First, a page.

I tried to find a fuse/circuit on the OEM interior Jeep fuse block that supplied constant 12V power, but all of the available or open fuses were ignition switched. This means that no power is present when the Jeep ignition is in the OFF position. For the switch to operate as needed, it requires a source of 12V constant power regardless of if the Jeep ignition is switched ON or OFF.

For now, you just need to attach a ring terminal to a length of 14 gauge wire such as Belden 14 gauge primary wire. I had some 14 gauge wire in green available, but you might consider using red (wire) to indicate that it is a “hot” power wire. If you are using a new roll wire (usually 25 feet) just attach the terminal to one end of the wire, then it can be cut to the appropriate length once the wire is routed through the firewall and into the Jeep cabin and switch.

Select the appropriate size ring terminal for your battery post. I used a Dorman 16-14 gauge wire 1/4″ ring terminal. Cut a piece of 1/4″ diameter marine heat shrink and slide it over the 14 gauge wire, then measure and strip the wire shielding.

Crimp the ring terminal connector with either a ratcheting crimp tool like the IWISS ratchet crimping toolset with a 22-10 gauge wire die or a fixed-style crimp tool such as the Klien Tools 1000. Use your heat gun to contract the heat shrink material until the glue starts to run out of the ends.

Also, label the wire just as you did with the 8 gauge red power wire. I put ’12V Constant’ on the label. Cover the wire with the plastic spiral wrap and split flex tube from where the wire will connect to the battery post to where it will enter the Jeep firewall.


3. Install The Firewall Boot

I used a Daystar Universal Firewall Boot with a small modification to pass the wiring through the Jeep firewall. The firewall boot offers several advantages as compared to either just cutting a hole in the existing OEM firewall plug or removing it completely and passing the wiring through the factory firewall hole.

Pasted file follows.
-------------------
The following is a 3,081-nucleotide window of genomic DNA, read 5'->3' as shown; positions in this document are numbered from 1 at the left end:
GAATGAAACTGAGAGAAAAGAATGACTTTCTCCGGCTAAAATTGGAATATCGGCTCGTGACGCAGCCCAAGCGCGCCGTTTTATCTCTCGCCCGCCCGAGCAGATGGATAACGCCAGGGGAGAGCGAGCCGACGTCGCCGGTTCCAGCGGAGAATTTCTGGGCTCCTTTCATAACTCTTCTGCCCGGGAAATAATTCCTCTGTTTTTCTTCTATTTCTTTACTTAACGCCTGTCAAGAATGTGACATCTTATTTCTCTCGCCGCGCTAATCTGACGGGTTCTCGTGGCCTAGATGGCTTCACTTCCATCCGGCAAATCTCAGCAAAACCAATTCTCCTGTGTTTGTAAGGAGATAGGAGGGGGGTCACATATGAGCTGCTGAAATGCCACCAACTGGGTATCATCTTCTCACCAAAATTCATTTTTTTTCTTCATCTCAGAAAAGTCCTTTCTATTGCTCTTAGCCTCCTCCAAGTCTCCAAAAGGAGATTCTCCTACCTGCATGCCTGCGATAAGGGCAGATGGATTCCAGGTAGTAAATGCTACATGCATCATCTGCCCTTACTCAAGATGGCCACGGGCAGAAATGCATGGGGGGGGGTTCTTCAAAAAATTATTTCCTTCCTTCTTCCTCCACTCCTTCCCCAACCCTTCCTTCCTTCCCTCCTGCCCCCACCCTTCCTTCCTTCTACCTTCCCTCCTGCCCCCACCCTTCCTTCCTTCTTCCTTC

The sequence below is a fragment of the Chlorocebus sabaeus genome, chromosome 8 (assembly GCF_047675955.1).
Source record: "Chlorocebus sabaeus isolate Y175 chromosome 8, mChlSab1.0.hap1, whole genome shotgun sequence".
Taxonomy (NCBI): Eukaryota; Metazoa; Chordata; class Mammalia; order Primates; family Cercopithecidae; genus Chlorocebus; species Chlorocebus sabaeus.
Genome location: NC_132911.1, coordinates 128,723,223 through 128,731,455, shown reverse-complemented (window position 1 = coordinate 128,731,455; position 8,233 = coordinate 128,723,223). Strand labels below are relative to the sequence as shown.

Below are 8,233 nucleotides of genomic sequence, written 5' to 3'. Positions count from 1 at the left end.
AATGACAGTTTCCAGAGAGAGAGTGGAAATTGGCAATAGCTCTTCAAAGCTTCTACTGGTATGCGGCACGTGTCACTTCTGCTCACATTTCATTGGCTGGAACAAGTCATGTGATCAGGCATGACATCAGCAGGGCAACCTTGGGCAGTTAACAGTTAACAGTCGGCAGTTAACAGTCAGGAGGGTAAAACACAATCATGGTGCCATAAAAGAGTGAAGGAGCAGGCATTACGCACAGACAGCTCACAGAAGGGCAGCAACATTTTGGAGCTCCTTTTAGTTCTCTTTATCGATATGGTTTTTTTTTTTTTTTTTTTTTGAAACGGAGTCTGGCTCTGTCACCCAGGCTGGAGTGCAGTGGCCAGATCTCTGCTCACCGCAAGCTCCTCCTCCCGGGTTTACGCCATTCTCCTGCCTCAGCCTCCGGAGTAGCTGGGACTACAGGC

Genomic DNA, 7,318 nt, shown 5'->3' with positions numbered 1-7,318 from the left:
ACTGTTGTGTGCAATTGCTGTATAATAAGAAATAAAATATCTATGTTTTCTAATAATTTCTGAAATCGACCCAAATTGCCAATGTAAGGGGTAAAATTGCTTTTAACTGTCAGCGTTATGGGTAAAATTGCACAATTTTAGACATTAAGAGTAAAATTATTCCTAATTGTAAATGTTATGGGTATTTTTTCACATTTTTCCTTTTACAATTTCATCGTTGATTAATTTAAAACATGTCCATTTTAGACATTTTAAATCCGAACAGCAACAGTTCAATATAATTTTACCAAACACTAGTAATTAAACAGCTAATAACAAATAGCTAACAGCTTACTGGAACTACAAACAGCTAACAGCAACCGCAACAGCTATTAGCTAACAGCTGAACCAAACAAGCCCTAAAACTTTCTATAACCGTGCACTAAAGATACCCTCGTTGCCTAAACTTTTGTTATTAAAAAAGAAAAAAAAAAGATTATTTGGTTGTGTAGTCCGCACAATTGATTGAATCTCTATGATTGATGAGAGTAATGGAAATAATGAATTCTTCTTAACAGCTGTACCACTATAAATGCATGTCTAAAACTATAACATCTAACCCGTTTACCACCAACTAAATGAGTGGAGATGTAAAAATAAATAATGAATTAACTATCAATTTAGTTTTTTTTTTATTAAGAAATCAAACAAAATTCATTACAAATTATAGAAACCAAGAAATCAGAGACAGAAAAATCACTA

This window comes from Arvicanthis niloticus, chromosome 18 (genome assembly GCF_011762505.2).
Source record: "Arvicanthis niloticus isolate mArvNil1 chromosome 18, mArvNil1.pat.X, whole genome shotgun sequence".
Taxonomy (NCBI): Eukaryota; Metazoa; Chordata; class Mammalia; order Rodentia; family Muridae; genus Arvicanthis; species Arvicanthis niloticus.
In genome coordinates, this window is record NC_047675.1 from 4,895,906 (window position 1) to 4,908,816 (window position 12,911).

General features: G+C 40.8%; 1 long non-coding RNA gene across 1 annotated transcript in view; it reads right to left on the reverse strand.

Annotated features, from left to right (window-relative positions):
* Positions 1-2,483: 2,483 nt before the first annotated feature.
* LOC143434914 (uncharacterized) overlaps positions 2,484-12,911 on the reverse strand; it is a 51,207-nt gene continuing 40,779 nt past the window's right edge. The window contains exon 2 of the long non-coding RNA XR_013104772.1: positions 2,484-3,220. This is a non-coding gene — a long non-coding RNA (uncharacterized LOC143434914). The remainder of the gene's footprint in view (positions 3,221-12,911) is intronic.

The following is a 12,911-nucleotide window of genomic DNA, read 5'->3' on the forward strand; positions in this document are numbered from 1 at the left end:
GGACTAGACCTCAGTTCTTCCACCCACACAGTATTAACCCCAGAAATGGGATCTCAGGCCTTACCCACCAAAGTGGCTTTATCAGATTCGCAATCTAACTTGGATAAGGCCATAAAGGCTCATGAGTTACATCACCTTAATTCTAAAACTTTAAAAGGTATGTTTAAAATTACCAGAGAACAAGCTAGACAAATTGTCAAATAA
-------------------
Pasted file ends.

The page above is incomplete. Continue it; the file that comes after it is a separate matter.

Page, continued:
First, the boot gives a much more snug fit to hold the wiring in place. Second, it also offers protection against rain, dust or other elements from making their way into the Jeep cabin via the firewall hole.

I wrote another post on how to install the firewall boot which includes all the details and photos – How To Pass Wiring Through Your Jeep Wrangler TJ Firewall. This does only work for TJ’s with a manual transmission, however. See the post for more details about why.

I did cut off one additional section of the firewall boot to make enough room for all of the wiring to pass through the end of the boot that is in the Jeep engine compartment.

4. Route Wiring Through Insultherm Braided Sleeving

The path from the Jeep’s battery down to where the wiring will pass through the Jeep firewall runs very close to the exhaust manifold on the engine. This means that the wiring will be subject to high temperatures, and the last thing you want to do is have to re-run all the wiring again if it melts or fails due to high heat.

To protect the wiring against the heat, I used 2 sleeves of Insultherm high-temp braided sleeving. This sleeving is rated to protect up to temperatures of 1,200 degrees which is plenty sufficient for this application. I ordered a 3-foot piece of 1.5″ diameter sleeving and a 3-foot piece of 5/8″ diameter sleeving.

The following wiring will pass through the 1.5″ diameter Insultherm sleeving:

  • 8 gauge red power wire for the Lind shutdown timer (from the maxi fuse block)
  • 14 gauge 12V+ constant power wire for the manual override switch (from the Jeep battery)
  • Antenna coax for the Larsen NMO450CHW antenna (see part 3)
    • Cover the coax wire with spiral wrap and split flex tubing

The following wire will pass through the 5/8″ diameter Insultherm sleeving:

  • Antenna coax for the Larsen NMO 2/70B (see part 3)
    • Cover the coax wire with spiral wrap and split flex tubing

Start with the larger 1.5″ diameter sleeving. Pass the 3 wires listed above through the sleeving and towards the hole in the Jeep firewall.